WASHINGTON (AP) - Nine Muslim passengers were kicked off a flight from Washington, D.C., to Florida after other passengers reported hearing a suspicious remark about airplane security.
AirTran Airways spokesman Tad Hutcheson called the incident on the New Year's Day flight from Reagan National Airport to Orlando, Fla., a misunderstanding, but defended the company's response. He said the airline followed federal rules and did nothing wrong.
One of the Muslim passengers, Kashif Irfan, told The Washington Post the confusion began when his brother was talking about the safest place to sit on an airplane.
"My brother and his wife were discussing some aspect of airport security," Irfan said. "The only thing my brother said was, 'Wow, the jets are right next to my window.'"
Irfan told the newspaper he thought he and the others were profiled because of their appearance. The men had beards and the women wore headscarves, traditional Muslim attire.
Irfan, 34, is an anesthesiologist and his brother is a lawyer. Both live in Alexandria, Va., with their families, and were born in Detroit. They were traveling with their wives, Irfan's sister-in-law and Irfan's three sons, ages 7, 4 and 2. A family friend also was traveling with the group to a religious retreat in Florida.
Federal officials ordered the rest of the passengers from the plane and re-screened them before allowing the flight to depart about two hours behind schedule.
The family was upset that AirTran didn't allow the Muslim passengers to book another flight. The airline said in a news release Friday that one of the passengers became irate, made inappropriate comments and had to be escorted away from a gate podium by local law enforcement.
"The FBI agents actually cleared our names," Inayet Sahin, one of the family members kicked off the flight, told CNN. "They went on our behalf and spoke to the airlines and said, 'There is no suspicious activity here. They are clear. Please let them get on a flight so they can go on their vacation,' and they still refused."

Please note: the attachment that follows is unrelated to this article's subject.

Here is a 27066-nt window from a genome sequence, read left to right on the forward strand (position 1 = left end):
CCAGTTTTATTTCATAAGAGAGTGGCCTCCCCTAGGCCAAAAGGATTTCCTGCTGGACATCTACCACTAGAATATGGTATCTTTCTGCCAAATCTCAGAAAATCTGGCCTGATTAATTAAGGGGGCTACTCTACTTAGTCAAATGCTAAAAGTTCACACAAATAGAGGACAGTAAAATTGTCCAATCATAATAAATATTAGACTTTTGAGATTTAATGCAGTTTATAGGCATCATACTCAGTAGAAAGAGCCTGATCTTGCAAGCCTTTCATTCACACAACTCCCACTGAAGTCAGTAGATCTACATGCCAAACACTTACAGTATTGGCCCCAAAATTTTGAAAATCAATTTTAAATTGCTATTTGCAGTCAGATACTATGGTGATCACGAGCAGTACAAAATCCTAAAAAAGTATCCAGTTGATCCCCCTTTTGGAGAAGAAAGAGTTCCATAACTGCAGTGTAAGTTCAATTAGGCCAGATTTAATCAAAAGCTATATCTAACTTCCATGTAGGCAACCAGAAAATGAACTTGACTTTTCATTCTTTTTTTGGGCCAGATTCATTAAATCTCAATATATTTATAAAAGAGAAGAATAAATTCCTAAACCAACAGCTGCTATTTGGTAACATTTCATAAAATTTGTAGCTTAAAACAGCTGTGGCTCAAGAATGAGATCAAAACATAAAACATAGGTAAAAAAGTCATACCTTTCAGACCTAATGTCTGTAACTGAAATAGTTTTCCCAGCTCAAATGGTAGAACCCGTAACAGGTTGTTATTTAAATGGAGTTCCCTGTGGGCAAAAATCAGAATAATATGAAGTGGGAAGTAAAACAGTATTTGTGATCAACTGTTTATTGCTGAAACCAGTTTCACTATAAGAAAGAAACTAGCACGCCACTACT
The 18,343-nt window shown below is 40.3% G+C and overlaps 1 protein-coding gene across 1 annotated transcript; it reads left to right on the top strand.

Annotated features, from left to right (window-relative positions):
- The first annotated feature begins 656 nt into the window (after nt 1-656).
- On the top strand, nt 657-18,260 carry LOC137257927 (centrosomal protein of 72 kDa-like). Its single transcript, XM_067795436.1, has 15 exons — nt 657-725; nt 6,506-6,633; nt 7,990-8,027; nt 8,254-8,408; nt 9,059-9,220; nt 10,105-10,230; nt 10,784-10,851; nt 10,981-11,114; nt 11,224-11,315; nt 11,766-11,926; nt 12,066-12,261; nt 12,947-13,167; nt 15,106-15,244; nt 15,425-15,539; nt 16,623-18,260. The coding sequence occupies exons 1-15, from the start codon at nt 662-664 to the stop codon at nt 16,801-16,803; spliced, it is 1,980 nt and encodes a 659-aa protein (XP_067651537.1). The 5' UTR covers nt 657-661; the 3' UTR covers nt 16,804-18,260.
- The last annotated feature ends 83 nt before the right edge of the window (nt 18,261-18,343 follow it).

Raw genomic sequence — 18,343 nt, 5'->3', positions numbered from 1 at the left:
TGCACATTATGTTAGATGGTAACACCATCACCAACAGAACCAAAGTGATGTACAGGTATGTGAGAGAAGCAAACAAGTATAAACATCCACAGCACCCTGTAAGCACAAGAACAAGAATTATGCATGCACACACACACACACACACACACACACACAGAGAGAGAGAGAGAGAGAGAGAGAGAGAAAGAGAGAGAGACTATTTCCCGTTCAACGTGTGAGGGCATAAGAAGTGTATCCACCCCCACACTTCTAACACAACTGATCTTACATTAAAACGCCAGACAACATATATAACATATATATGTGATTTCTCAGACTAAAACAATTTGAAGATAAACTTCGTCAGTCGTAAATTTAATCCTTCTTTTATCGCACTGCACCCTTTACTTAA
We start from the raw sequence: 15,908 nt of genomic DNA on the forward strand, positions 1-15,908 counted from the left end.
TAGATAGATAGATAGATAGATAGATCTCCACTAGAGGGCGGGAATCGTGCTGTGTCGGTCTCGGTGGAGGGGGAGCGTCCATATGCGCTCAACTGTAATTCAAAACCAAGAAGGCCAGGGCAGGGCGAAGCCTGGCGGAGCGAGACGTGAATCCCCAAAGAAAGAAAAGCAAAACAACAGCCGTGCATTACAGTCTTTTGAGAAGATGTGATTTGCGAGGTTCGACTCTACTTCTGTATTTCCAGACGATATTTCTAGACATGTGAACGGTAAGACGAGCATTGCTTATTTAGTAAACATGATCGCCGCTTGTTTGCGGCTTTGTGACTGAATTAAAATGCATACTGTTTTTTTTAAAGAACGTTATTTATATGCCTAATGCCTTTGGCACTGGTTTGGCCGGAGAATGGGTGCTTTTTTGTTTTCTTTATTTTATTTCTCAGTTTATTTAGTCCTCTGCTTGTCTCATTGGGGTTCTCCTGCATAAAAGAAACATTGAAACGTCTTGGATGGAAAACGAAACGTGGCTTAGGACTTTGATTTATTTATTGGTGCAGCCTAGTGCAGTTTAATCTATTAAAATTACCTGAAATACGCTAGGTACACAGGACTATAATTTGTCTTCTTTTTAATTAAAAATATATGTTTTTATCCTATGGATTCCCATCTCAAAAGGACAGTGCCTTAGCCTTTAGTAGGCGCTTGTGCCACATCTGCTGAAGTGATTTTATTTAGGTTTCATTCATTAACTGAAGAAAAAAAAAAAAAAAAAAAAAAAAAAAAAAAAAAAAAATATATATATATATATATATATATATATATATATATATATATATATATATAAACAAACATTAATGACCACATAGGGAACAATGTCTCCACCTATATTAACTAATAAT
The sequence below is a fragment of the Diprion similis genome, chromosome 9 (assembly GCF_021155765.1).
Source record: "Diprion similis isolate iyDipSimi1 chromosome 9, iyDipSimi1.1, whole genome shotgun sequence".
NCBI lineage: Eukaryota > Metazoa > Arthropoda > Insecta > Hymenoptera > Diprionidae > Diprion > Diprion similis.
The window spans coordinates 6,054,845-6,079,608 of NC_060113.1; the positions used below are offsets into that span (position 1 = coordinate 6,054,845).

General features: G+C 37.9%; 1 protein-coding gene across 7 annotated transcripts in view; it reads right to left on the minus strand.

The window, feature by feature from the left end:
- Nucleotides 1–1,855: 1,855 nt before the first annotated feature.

The family and friend eventually made it to their destination on a US Airways flight.
Hutcheson said AirTran initially refused to rebook the family because the airline had not been notified the investigation was complete. He said the passengers were offered full refunds and are now welcome to fly on AirTran after being cleared by authorities.
"At the end of the day, people got on and made comments they shouldn't have made on the airplane, and other people heard them," Hutcheson said. "Other people heard them, misconstrued them. It just so happened these people were of Muslim faith and appearance. It escalated, it got out of hand and everyone took precautions."
Christopher White, a federal Transportation Security Administration spokesman, said the situation was handled appropriately.
White said the pilot, after being informed of the remarks, requested that two federal air marshals on board remove the individuals. TSA then alerted authorities, including the FBI, which conducted an investigation. Once authorities determined there was no threat, it was up to the airline whether to allow the family to reboard.
"If the pilot is uncomfortable with someone flying on their plane, that's their decision," White said.
A spokesman for the FBI did not immediately respond to a request for comment Friday.